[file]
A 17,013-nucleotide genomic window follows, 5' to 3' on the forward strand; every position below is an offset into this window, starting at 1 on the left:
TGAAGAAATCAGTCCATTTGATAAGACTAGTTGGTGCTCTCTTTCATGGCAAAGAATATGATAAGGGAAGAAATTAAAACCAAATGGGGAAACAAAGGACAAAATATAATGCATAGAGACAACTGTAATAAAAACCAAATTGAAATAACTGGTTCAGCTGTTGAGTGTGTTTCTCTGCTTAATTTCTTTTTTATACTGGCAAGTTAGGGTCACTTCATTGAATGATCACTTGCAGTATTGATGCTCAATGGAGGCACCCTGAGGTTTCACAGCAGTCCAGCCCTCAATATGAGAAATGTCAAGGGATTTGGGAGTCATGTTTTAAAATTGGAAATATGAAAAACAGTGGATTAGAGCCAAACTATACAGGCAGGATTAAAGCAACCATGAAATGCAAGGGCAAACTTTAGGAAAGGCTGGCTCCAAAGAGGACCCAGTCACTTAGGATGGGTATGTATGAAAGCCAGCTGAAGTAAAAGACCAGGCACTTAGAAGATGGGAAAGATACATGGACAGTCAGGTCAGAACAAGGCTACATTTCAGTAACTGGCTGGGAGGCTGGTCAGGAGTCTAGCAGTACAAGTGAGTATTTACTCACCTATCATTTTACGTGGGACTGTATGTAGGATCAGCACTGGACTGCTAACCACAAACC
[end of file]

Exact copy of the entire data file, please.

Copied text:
A 17,013-nucleotide genomic window follows, 5' to 3' on the forward strand; every position below is an offset into this window, starting at 1 on the left:
TGAAGAAATCAGTCCATTTGATAAGACTAGTTGGTGCTCTCTTTCATGGCAAAGAATATGATAAGGGAAGAAATTAAAACCAAATGGGGAAACAAAGGACAAAATATAATGCATAGAGACAACTGTAATAAAAACCAAATTGAAATAACTGGTTCAGCTGTTGAGTGTGTTTCTCTGCTTAATTTCTTTTTTATACTGGCAAGTTAGGGTCACTTCATTGAATGATCACTTGCAGTATTGATGCTCAATGGAGGCACCCTGAGGTTTCACAGCAGTCCAGCCCTCAATATGAGAAATGTCAAGGGATTTGGGAGTCATGTTTTAAAATTGGAAATATGAAAAACAGTGGATTAGAGCCAAACTATACAGGCAGGATTAAAGCAACCATGAAATGCAAGGGCAAACTTTAGGAAAGGCTGGCTCCAAAGAGGACCCAGTCACTTAGGATGGGTATGTATGAAAGCCAGCTGAAGTAAAAGACCAGGCACTTAGAAGATGGGAAAGATACATGGACAGTCAGGTCAGAACAAGGCTACATTTCAGTAACTGGCTGGGAGGCTGGTCAGGAGTCTAGCAGTACAAGTGAGTATTTACTCACCTATCATTTTACGTGGGACTGTATGTAGGATCAGCACTGGACTGCTAACCACAAACC